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3D bioprinting of collagen to rebuild components of the human heart

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Science  02 Aug 2019:
Vol. 365, Issue 6452, pp. 482-487
DOI: 10.1126/science.aav9051

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If I only had a heart

3D bioprinting is still a fairly new technique that has been limited in terms of resolution and by the materials that can be printed. Lee et al. describe a 3D printing technique to build complex collagen scaffolds for engineering biological tissues (see the Perspective by Dasgupta and Black). Collagen gelation was controlled by modulation of pH and could provide up to 10-micrometer resolution on printing. Cells could be embedded in the collagen or pores could be introduced into the scaffold via embedding of gelatin spheres. The authors demonstrated successful 3D printing of five components of the human heart spanning capillary to full-organ scale, which they validated for tissue and organ function.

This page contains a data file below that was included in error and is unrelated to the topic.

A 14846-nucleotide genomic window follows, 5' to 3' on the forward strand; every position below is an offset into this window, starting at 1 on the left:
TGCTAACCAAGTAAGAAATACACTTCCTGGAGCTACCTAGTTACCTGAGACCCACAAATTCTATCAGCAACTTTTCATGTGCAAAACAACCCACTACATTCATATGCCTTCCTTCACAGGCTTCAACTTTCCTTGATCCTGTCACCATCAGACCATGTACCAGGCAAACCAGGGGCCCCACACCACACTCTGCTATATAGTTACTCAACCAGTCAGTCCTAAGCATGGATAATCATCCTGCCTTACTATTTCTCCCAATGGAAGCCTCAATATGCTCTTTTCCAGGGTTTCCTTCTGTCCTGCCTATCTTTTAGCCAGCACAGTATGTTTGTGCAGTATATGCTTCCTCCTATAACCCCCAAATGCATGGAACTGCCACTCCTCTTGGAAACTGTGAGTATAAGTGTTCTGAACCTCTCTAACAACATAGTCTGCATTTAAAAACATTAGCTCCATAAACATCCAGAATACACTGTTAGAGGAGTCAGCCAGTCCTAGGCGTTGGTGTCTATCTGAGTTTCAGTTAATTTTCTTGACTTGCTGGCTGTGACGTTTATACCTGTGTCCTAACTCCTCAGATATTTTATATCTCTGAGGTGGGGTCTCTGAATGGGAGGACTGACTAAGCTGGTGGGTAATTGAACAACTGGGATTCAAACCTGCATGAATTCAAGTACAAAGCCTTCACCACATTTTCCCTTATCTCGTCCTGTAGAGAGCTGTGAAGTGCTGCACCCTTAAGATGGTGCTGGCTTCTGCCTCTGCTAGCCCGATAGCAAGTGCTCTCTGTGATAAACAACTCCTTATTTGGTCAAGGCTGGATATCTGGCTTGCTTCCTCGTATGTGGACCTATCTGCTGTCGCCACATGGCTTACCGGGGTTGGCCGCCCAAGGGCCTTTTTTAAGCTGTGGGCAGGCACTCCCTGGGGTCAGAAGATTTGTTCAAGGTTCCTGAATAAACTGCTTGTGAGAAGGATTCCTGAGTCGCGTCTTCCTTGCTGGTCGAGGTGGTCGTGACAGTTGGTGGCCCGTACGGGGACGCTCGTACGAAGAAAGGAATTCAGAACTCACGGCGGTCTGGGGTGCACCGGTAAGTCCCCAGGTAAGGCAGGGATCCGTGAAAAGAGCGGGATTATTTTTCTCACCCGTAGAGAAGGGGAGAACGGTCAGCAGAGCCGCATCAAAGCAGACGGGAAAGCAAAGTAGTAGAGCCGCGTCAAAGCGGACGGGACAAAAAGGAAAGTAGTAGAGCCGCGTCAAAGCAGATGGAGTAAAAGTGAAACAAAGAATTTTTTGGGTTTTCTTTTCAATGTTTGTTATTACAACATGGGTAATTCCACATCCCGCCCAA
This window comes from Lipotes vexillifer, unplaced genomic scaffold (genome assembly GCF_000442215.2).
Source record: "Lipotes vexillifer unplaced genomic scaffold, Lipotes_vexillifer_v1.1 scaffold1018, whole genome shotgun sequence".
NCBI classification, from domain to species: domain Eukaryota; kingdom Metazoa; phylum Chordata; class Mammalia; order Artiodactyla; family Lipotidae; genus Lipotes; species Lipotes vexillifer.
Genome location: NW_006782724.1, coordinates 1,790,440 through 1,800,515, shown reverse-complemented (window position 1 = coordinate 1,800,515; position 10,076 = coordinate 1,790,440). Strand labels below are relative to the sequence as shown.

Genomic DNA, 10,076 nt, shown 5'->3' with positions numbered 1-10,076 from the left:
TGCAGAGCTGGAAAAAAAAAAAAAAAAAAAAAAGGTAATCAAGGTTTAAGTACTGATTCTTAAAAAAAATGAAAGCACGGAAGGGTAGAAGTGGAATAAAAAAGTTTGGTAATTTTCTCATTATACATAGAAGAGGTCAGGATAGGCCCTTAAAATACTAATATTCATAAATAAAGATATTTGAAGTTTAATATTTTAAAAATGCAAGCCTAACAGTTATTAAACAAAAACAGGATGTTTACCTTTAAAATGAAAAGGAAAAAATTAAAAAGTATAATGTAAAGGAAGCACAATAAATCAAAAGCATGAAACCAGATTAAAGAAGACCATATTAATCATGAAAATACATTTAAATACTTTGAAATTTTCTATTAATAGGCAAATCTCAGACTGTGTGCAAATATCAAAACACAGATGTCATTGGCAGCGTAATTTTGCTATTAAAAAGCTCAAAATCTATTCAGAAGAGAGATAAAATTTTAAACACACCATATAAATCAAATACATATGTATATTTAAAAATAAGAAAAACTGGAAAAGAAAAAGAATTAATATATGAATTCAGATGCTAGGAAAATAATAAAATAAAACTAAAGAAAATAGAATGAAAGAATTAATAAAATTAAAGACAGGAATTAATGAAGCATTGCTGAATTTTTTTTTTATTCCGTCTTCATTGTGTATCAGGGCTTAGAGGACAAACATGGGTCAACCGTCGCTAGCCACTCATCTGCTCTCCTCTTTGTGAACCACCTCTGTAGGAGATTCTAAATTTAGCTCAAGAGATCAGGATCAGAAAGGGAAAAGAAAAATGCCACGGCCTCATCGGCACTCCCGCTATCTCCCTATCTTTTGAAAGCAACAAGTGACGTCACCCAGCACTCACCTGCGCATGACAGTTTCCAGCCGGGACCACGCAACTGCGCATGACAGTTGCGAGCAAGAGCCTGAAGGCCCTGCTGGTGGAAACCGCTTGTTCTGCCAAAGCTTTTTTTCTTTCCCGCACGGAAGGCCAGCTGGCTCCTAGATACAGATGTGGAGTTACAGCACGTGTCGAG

Science, this issue p. 482; see also p. 446

Abstract

Collagen is the primary component of the extracellular matrix in the human body. It has proved challenging to fabricate collagen scaffolds capable of replicating the structure and function of tissues and organs. We present a method to 3D-bioprint collagen using freeform reversible embedding of suspended hydrogels (FRESH) to engineer components of the human heart at various scales, from capillaries to the full organ. Control of pH-driven gelation provides 20-micrometer filament resolution, a porous microstructure that enables rapid cellular infiltration and microvascularization, and mechanical strength for fabrication and perfusion of multiscale vasculature and tri-leaflet valves. We found that FRESH 3D-bioprinted hearts accurately reproduce patient-specific anatomical structure as determined by micro–computed tomography. Cardiac ventricles printed with human cardiomyocytes showed synchronized contractions, directional action potential propagation, and wall thickening up to 14% during peak systole.

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